Tuesday, July 24, 2012

Yesterday was gloomy. It started out with a slight drizzle, that turned into a light rain, then the wind kicked up and it was cold. We decided it would be a good day to get caught up on "stuff" in the coach. 

Today brought some puffy clouds and a little sunshine. The weatherman promised no more rain and the clouds would be gone by late afternoon. Taking him at his word, we decided to head out to the air museum in Tillamook. Turns out this is a huge museum with not too many aircraft. It was, however, a very enjoyable afternoon looking at the vintage planes they had displayed and reading all the information about helium filled aircraft, its usage in WWII, and the people who piloted them.

Tillamook Naval Air Station Air Museum
Tillamook, Oregon

This is Hanger B. Hanger A burned in 1992 and had to be destroyed. The hangers were made of wood due to metal rationing during WWII. It was built in 1943.

The Naval Air Station at Tillamook was commissioned in 1942, constructed in 1943 and with the end of WWII, was decommissioned in 1948. The Naval Air Station does live on in the form of Tillamook Airport located about 10 miles away.

This picture shows the hanger with an airship on it's tether. Notice the Navy men attending the ship. That will give you an idea of how large this hanger really is. If you double click the photo, it should enlarge it enough for you to view. Our largest airship was the Akron at a length of 735 feet. Compare that to the Goodyear blimp of today which is 190 feet long !

As part of the museum, there are many photos taken during the construction of the hangers. They were built to house lighter than air airship, better known as derigibles or blimps. These were used for minesweeping, search and rescue, reconnaissance, escorting convoys and antisubmarine patrol.

The ones stationed in Oregon played a role closer to home. From Nov. 1944 to Apr. 1945 the Japanese launched over 9000 balloons, each carrying a 33 lb. incendiary bomb in the hopes the winds would carry these weapons to the U.S. An estimated 1000 of these balloons actually reached our shores. Only 1, however, resulted in fatalities, killing a family of six. The airships from this Naval Station were responsible for intercepting and destroying these balloons in flight.

This is another picture of Hanger B today. Notice the pickup and trailer in front. It is the largest known wooden structure in the world.

Near the air museum, we discovered a boneyard of sorts for train equipment. It screamed at us to come explore. So, what's a couple train enthusiasts to do..?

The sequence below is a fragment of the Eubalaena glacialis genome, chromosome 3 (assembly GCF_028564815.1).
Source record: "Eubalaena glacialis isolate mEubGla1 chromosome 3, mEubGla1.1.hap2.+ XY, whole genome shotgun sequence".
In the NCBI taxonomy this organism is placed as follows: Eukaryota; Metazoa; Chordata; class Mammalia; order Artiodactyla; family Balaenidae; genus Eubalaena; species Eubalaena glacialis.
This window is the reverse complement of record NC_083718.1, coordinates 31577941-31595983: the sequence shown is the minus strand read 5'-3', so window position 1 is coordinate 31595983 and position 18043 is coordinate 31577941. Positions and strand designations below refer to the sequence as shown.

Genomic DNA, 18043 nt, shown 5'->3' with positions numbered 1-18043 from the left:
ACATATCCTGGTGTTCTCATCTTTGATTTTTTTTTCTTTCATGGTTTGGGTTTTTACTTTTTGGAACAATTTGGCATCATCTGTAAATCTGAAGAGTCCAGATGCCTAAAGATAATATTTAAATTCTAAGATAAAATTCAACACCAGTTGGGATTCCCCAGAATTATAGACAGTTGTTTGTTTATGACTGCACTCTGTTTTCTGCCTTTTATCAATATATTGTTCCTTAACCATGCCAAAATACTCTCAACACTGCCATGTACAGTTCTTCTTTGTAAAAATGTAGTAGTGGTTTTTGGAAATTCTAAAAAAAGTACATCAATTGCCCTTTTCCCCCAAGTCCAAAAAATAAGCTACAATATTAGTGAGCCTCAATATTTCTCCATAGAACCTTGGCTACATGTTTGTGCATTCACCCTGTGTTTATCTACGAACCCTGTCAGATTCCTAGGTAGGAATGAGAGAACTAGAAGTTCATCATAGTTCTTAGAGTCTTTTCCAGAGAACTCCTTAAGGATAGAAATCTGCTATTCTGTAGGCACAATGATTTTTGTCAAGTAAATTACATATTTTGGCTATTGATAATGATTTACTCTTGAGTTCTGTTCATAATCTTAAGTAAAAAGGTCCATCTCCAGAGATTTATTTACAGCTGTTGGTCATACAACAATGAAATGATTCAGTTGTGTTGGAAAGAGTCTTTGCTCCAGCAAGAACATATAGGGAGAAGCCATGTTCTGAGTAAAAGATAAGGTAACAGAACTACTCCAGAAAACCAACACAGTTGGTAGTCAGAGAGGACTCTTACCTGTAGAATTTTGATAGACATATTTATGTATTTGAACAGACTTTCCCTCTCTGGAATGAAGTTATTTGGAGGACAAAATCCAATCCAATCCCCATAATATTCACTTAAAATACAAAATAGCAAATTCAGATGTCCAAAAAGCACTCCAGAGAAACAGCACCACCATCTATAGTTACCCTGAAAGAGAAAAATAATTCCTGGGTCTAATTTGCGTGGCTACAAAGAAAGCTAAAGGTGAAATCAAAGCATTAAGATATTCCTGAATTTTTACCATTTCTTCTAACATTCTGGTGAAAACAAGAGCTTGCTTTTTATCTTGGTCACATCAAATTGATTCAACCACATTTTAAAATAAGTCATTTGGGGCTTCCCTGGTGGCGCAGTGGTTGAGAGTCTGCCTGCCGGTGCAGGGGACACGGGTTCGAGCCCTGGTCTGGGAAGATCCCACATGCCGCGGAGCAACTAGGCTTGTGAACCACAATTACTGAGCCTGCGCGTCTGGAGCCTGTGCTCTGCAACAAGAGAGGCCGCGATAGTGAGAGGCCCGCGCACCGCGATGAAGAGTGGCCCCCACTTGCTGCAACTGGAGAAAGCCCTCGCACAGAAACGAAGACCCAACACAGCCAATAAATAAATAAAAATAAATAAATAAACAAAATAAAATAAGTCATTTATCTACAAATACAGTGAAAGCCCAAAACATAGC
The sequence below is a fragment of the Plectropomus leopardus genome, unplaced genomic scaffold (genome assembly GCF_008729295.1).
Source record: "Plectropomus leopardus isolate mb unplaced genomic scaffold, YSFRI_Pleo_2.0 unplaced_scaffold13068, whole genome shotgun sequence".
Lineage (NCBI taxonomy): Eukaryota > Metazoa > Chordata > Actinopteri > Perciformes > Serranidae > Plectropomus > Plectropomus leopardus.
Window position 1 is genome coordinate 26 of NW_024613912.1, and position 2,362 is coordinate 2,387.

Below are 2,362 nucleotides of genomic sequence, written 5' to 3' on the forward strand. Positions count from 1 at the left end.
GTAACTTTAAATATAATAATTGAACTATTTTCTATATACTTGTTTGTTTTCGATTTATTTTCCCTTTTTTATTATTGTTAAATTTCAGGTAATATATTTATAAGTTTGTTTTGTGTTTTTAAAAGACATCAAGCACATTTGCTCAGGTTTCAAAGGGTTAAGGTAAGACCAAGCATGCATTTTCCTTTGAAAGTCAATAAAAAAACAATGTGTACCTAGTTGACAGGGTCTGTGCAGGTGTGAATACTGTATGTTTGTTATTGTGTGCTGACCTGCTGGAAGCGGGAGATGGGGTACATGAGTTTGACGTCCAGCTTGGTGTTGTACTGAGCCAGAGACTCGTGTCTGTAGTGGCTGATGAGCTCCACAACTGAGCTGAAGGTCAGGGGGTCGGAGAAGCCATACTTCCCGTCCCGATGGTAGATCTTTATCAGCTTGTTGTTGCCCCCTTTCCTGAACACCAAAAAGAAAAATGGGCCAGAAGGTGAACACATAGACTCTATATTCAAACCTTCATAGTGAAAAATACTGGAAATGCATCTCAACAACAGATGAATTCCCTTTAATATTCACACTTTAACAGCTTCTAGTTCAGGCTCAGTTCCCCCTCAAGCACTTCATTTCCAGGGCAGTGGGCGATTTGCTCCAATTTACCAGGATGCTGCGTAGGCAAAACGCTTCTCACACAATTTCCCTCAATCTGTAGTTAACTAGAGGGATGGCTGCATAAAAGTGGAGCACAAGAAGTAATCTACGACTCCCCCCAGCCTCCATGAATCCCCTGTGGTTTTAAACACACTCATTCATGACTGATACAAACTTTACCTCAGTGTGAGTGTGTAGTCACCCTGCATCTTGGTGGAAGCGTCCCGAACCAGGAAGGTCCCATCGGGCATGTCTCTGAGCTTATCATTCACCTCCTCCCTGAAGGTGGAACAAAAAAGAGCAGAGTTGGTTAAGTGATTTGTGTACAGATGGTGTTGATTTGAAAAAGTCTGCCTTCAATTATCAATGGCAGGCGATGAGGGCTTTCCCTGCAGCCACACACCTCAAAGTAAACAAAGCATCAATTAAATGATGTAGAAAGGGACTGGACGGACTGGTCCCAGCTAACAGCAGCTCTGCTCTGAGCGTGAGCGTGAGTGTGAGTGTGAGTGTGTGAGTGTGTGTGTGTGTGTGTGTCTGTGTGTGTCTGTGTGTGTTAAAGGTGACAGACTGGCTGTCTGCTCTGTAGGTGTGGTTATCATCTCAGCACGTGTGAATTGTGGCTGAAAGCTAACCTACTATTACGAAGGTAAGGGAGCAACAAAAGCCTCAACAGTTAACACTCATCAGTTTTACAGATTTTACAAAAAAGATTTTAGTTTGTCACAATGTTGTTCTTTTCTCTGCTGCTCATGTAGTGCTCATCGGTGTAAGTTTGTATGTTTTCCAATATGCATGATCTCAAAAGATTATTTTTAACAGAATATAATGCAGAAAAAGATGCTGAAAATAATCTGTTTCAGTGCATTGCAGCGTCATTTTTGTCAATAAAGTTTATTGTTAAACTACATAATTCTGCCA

Here's Josh trying to figure out what the heck all these switches, levers and gauges do. These engines and cars were taken out of service for one reason or another and will eventually be scrapped, restored or pirated for parts. This engine was taken out of service in 2008.

If you've never been in the driver's seat on one of these behemoths, here's what the engineers get to fiddle with all day. This is what Josh was trying to figure out. All I can tell you is the bottom lever was the GO switch and the top red handle the WHOA switch.

In the old days, oh!, that would be my days....you knew where the end of the train was. It was the caboose, of course. The caboose provided the train crew with a shelter at the rear of the train. The crew could exit the train for switching or to protect the rear of the train when stopped. They also inspected the train for problems such as shifting loads, broken or dragging equipment, and hot boxes (overheated axle bearings, a serious fire and derailment threat). The conductor kept records and handled business from a table or desk in the caboose. Here you can see the interior of this caboose. That is a coal fired stove/heater in the left rear. Across from that was a toilet room. The conductors chairs each had a table and could be turned around as needed. There was also an icebox and a sink. Modern technology made the caboose unnecessary and they were discontinued in the 1980s.

Upon returning home we were treated to sunny clear skies, just like the weatherman predicted, although the wind was cold. We were fortunate enough to be visited by not one but two bald eagles, who irritated the heck out of the resident seagulls. We watched as one pulled a fish from the water and landed on a nearby pierpost to eat. It's times like this I wish I had a telephoto lens. I was able to get within 100' of him before he decided I was too close and flew off with his booty.

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